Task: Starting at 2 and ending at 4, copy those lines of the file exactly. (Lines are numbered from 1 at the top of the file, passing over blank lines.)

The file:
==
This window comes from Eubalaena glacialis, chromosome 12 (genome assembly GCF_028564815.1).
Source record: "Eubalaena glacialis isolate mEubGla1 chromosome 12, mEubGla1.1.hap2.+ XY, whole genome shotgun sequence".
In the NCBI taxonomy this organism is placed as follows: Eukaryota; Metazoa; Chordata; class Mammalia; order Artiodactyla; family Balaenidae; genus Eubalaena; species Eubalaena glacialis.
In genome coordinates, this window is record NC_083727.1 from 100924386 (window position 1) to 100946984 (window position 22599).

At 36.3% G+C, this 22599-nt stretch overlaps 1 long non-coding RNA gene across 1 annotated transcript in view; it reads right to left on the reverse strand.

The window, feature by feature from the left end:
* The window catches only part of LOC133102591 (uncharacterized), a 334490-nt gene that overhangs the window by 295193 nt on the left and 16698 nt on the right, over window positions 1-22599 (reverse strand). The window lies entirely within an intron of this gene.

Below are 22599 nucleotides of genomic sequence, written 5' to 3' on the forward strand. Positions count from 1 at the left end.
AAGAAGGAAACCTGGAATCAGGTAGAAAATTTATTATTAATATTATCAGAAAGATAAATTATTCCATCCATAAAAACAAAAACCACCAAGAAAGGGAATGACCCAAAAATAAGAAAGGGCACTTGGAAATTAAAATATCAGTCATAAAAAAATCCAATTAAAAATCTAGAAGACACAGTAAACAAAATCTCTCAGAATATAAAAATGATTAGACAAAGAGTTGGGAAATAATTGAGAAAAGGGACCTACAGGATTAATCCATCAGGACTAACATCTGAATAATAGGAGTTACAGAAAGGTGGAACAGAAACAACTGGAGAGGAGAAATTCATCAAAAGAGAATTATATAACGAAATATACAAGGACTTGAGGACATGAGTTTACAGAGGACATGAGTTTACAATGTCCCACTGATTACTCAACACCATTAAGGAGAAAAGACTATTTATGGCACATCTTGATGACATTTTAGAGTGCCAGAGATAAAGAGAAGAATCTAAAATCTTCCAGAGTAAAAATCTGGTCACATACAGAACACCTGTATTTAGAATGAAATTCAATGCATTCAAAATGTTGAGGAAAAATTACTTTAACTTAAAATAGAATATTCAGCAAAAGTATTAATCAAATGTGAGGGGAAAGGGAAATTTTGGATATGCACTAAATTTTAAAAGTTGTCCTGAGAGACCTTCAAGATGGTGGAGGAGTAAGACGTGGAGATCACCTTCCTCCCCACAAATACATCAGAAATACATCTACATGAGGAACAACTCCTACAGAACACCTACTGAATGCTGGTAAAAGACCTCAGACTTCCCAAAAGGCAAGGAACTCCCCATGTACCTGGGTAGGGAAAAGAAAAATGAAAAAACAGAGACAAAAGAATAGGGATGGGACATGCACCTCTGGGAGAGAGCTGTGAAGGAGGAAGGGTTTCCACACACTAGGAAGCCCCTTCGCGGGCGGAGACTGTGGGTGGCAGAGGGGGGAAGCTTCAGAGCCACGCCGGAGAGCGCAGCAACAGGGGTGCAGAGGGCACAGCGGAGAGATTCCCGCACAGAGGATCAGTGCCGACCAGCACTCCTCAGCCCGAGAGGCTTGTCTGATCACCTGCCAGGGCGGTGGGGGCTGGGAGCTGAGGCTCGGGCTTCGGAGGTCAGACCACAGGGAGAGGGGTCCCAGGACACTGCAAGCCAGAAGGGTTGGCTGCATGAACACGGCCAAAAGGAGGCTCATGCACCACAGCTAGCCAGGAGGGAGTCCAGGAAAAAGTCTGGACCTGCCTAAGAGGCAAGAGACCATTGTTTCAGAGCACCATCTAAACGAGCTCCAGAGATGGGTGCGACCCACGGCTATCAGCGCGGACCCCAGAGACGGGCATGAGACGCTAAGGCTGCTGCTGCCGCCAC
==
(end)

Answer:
Source record: "Eubalaena glacialis isolate mEubGla1 chromosome 12, mEubGla1.1.hap2.+ XY, whole genome shotgun sequence".
In the NCBI taxonomy this organism is placed as follows: Eukaryota; Metazoa; Chordata; class Mammalia; order Artiodactyla; family Balaenidae; genus Eubalaena; species Eubalaena glacialis.
In genome coordinates, this window is record NC_083727.1 from 100924386 (window position 1) to 100946984 (window position 22599).